South Africa

Coronavirus: Latest Update

Patient 1 doing well; fake news is making us sick, says Mkhize

Patient 1 doing well; fake news is making us sick, says Mkhize
Image of coronavirus (Source: Pixabay)

Fake news is a bigger problem than the Coronavirus for South Africa right now, says the health minister. The first infection has been reported in South Africa and the government doesn’t want that number growing.

The man who tested positive for the Coronavirus (Covid-19) is in hospital but is doing well, Health Minister Zweli Mkhize said in a briefing today.

Mkhize, however, warned that the fake news (misinformation and disinformation) zapping across the internet as panic sets in is a greater threat right now.

He said government had been forced to deal with digital reams of misinformation or disinformation, ranging from claims that another infection had been confirmed to bogus cures and treatments being passed about by what Mkhize said were “WhatsApp experts”. 

“We have ‘experts’ confirming Coronavirus. The WhatsApp experts are not helping things. We need communities to be well-informed and not cause more problems for ourselves,” said Mkhize, adding that confirmations would only be made by him. 

Mkhize revealed that the 38-year-old man infected by Covid-19 had travelled from Italy to his KwaZulu-Natal Midlands home via Dubai on Emirates Airline and through the King Shaka airport. The government had initially said he landed at OR Tambo airport in Johannesburg. 

“When he came into the country, he did not have symptoms or fever. There was nothing untoward,” said Mkhize, explaining why the infection had not been detected at airport screening. A small proportion of infections are detected at airports.  

A first mapping of his contacts suggested he had come into contact with 18 people in what Mkhize says is the first circle mapped by a tracer team that aims to contain infections before they can increase.

“Don’t cause panic,” Mkhize implored South Africans who are using social media to disperse information that is often untrue. Tests had been done on 300 South Africans and only one infection had been confirmed, he said. 

He said that the people with whom the Midlands man had come into contact, including his family, had been tested and the team was working in concentric circles according to levels of possible contact. The National Institute for Communicable Diseases (NICD) was also contacting passengers who had been on the Emirates flights with the infected South African, whom both the government and his own doctor have stressed is doing well.

Mkhize said that the school attended by the man’s two children would not be closed, no flights would be stopped and no events ordered to be cancelled in South Africa as the country was taking a path of no-panic in the face of Covid-19. 

“If a patient gets better, they go home. If there is a risk, we will take them into quarantine. It’s not like in Wuhan or Hubei [the centre of the Chinese outbreak of Covid-19] – it’s only one case. Government is in a position to deal with it,” said Mkhize.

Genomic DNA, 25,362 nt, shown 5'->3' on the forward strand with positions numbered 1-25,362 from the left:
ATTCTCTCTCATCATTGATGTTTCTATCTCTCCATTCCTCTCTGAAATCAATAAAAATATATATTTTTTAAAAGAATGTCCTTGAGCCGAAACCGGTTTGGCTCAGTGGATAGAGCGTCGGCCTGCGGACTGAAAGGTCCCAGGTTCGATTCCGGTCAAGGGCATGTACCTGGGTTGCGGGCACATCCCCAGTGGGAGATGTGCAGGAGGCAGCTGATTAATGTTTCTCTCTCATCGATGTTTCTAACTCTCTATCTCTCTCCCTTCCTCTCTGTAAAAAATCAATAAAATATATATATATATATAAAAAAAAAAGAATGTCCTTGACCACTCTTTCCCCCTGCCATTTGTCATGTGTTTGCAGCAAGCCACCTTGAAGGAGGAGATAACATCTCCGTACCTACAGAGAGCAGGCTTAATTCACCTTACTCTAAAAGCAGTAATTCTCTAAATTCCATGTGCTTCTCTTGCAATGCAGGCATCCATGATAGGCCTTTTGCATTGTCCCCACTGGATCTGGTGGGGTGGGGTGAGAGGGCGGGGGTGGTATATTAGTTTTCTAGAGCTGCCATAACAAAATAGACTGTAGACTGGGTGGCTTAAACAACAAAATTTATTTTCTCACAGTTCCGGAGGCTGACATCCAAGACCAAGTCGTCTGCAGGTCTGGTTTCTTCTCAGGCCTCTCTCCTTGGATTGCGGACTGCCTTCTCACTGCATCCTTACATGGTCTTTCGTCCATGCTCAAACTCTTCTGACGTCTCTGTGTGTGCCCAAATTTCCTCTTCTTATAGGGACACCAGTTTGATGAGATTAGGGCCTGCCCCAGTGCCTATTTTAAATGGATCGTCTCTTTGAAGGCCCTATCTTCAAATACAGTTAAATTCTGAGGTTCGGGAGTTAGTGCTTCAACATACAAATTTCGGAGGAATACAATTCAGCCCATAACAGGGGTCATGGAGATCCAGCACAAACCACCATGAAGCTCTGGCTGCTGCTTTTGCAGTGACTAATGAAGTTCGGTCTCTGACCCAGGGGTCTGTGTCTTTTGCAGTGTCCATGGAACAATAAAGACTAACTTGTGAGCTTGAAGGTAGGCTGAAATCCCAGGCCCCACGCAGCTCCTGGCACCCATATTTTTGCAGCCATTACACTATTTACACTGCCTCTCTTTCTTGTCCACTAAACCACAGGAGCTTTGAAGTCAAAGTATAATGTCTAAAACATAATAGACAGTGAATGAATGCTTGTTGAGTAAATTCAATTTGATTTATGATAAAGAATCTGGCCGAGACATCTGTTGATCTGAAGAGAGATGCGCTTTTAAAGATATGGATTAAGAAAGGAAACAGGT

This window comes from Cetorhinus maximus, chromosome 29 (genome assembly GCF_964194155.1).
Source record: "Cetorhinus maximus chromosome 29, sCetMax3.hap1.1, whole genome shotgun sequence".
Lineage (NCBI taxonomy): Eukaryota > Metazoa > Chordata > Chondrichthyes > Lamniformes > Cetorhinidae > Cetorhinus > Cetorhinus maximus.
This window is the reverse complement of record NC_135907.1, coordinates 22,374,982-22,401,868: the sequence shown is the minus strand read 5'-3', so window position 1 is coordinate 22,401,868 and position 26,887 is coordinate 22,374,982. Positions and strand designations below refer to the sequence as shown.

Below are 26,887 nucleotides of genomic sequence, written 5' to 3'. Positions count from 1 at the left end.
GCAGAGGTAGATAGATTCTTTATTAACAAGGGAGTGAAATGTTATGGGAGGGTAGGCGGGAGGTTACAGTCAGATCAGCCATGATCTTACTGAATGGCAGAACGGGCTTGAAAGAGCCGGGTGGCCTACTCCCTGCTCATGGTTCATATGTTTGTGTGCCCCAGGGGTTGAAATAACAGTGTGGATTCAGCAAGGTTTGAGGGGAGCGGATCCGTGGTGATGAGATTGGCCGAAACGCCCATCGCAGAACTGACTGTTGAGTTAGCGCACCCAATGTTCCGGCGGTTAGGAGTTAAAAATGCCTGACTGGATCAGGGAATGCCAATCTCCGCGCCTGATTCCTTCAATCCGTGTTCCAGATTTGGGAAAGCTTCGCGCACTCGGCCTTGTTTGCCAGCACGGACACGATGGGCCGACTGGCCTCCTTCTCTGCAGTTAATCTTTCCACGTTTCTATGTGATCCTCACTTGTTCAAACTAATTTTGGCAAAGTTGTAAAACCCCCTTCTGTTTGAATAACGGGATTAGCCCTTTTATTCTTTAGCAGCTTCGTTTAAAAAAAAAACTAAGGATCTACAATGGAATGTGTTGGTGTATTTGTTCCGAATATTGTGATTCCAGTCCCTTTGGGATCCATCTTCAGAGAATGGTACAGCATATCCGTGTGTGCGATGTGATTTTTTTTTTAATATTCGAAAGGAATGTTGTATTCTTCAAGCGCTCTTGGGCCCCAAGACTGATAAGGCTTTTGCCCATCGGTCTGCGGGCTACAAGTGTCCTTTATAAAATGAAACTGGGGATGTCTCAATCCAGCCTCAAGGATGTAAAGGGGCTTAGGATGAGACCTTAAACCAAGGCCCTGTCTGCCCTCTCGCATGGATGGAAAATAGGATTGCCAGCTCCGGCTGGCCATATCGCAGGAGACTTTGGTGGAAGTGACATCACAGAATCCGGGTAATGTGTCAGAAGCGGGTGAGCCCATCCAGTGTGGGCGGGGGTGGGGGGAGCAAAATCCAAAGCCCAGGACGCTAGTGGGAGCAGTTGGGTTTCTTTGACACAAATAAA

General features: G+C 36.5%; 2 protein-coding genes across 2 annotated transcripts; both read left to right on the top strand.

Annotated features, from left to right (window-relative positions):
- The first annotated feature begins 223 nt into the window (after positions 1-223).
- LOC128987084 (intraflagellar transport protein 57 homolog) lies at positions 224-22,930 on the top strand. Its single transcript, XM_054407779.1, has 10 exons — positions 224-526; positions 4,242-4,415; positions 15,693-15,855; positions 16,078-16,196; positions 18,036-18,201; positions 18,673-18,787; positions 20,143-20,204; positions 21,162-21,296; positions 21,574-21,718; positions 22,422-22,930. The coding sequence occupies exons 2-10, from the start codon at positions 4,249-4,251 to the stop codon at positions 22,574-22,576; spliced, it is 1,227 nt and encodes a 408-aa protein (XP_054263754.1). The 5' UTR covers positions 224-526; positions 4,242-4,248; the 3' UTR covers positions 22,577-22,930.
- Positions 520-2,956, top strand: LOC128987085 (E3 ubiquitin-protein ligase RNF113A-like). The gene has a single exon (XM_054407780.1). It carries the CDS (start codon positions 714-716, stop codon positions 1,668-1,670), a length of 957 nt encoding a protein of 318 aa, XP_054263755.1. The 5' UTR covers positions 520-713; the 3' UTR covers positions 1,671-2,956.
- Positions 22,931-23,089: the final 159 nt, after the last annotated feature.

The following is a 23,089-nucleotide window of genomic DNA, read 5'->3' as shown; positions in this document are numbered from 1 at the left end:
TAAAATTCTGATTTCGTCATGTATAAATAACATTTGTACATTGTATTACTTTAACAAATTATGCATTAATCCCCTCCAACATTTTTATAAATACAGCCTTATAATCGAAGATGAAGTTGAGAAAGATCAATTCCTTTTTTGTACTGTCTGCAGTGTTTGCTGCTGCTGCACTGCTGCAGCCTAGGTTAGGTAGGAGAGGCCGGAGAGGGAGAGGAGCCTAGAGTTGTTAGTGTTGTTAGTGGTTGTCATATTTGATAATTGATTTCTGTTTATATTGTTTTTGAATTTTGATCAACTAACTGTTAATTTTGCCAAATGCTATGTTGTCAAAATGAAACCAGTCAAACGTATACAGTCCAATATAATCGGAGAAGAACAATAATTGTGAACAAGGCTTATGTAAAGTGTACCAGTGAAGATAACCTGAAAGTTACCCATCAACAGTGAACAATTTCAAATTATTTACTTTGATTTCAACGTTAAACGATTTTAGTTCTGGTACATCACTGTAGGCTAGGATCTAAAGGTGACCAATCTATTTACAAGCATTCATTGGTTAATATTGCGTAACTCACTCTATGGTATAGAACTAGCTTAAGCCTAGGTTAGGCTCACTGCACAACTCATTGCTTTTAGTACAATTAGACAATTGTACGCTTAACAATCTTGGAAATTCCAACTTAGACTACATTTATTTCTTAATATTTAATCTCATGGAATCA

The health minister was joined by a top table of 12 experts, community leaders and Kerrigan McCarthy of the NICD who held a national briefing at Cowan House, a school in Hilton, KZN, on Friday afternoon. 

Keep calm and cough right 

Mkhize and the team managing Covid-19 want to calm down the national panic that has seen a run on NICD phone lines, on masks and on hand sanitiser after news broke of the infection. 

The health minister said that while South Africa’s health system had many problems, it also had a good history of dealing with epidemic outbreaks.

It has recently dealt decisively and speedily with outbreaks of cholera, malaria and listeriosis. 

Mkhize said that as the virus was probably spread in droplets, it was unlikely that people beyond a 1.5m radius would be infected. He emphasised the importance of washing hands and closing one’s mouth when coughing. 

While the NICD numbers were activated yesterday, the call-centre was overwhelmed, so calls were not answered quickly.

McCarthy said the NICD had contracted an agency to run its call-centre and she appealed for patience as it is being put into operation. 

 No, you can’t get yourself tested

Many people have asked why they can’t be tested on demand. McCarthy explained that individuals must meet a “case definition” before being tested and this decision is made by a doctor in consultation with the NICD. This is to prevent a run on test kits which could use up resources for those who genuinely need them. 

Mkhize said the government wanted to identify, treat and limit the spread of Covid-19 infections as Vietnam and Nepal had. He said China was doing a good job of managing the epidemic and that the rates of infection and of death were coming down. 

Quartz Africa reported on Thursday March 5 that Algeria is the epicentre of the outbreak in Africa with 17 cases, followed by Senegal (four), Egypt (two) and Morocco, Nigeria, Tunisia and South Africa with one each. Up till now, all infections in Africa have been via Europe, not China. 

The New York Times on Friday reported that infections are at 100,300 with 3,401 deaths. Covid-19 has spread to 83 countries. DM


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